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Astron. Astrophys. 327, L25-L28 (1997)

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1. Introduction

The DEep Near-Infrared Survey (DENIS) is a southern sky survey (Copet et al. 1997), which will provide full coverage of the southern hemisphere in two near-infrared bands (J and K [FORMULA]) and one optical band (I). The approximate 3- [FORMULA] limits of the survey are I=18.5, J=16.5, K=13.5. The major DENIS products will be databases of calibrated images, extended sources, and small objects. The survey started in January 1996 and is expected to be completed within five years. As of April 1997 some 30% of the sky has been observed. One area of research in which such a survey will clearly have a profound impact is the study of brown dwarfs. With a 50% completeness limit of I=18.5, and coverage of the whole southern sky, DENIS is uniquely sensitive to this class of object. Moreover, the optical-infrared I-J and I-K colours provided by DENIS are sensitive probes of effective temperature for very cool objects, so that they can be easily selected from the DENIS catalogues.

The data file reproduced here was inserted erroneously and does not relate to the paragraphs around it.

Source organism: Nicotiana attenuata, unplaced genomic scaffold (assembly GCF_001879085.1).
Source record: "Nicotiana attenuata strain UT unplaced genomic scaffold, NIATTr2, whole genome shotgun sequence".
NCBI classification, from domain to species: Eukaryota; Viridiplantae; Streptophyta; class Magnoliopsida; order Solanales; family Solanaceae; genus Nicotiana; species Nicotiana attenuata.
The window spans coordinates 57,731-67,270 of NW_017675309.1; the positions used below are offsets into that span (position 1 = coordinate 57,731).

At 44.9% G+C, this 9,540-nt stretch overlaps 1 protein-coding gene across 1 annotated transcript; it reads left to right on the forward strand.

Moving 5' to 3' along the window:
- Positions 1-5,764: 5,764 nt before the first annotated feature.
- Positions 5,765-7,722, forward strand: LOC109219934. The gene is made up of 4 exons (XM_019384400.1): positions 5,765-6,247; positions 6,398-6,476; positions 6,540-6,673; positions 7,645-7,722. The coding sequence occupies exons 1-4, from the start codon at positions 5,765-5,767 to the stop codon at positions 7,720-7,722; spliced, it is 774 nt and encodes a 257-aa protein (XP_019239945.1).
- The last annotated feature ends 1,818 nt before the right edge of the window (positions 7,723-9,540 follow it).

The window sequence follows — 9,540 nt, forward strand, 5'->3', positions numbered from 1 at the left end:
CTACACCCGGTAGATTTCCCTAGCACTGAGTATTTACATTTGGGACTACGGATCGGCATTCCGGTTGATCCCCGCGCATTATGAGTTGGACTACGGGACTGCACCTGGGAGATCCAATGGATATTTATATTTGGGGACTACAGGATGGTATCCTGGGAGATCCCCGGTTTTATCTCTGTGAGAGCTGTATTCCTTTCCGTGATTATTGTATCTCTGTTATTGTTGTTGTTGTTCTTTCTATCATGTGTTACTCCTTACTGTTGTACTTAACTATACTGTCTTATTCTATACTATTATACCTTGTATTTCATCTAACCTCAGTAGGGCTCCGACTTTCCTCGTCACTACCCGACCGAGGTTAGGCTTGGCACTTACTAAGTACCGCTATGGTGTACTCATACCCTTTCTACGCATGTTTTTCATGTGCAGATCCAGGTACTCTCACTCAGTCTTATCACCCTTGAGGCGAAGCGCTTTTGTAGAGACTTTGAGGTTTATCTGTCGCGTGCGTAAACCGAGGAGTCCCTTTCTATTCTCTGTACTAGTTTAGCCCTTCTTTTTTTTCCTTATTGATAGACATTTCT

Over the last two years a brown dwarf has been found orbiting the nearby star Gl 229 (Gliese 229B, Nakajima et al. 1995), and a number of free floating ones have been identified in the Pleiades cluster (Rebolo et al. 1995; Basri et al. 1996). So brown dwarfs have moved from the realm of abstract theoretical construction, into observational astronomy. However, important issues remain to be addressed.

The two coolest known dwarfs, GD 165B (Becklin & Zuckerman 1988) and GL 229B, have been found as companions to brighter nearby stars. The technique of "looking for things around other things" has therefore been very successful, but unfortunately does not directly determine the local brown dwarf density. The relation between the mass distributions in binaries and in the field is a matter of lively debate (e.g. Kroupa 1995, and Reid & Gizis 1997). Low mass brown dwarfs have also been found in the Pleiades, where recent surveys (Zapaterio Osorio et al. 1997a; 1997b) suggest a rising mass function, [FORMULA] (Martín et al. 1997a). Brown dwarfs may be thus a numerous and dynamically important galactic disk population. However, the IMF in a particular young cluster may not be representative of the disk altogether. Moreover, their present mass function may also have been affected by cluster evaporation, which is a mass sensitive process. It is clearly essential to search for brown dwarfs in the field, which is precisely what DENIS will do.

We present here three objects discovered by DENIS, which are significantly cooler than the coolest known isolated field dwarf star - 2MASP J0345 - which was found with the 2 Micron All Sky Survey proto-type camera (Kirkpatrick et al. 1997a). Soon after the discovery of the three objects discussed in this paper was first announced (Delfosse et al. 1997b), Ruiz (1997) presented observations of Kelu 1, a similar field brown dwarf.

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© European Southern Observatory (ESO) 1997

Online publication: April 6, 1998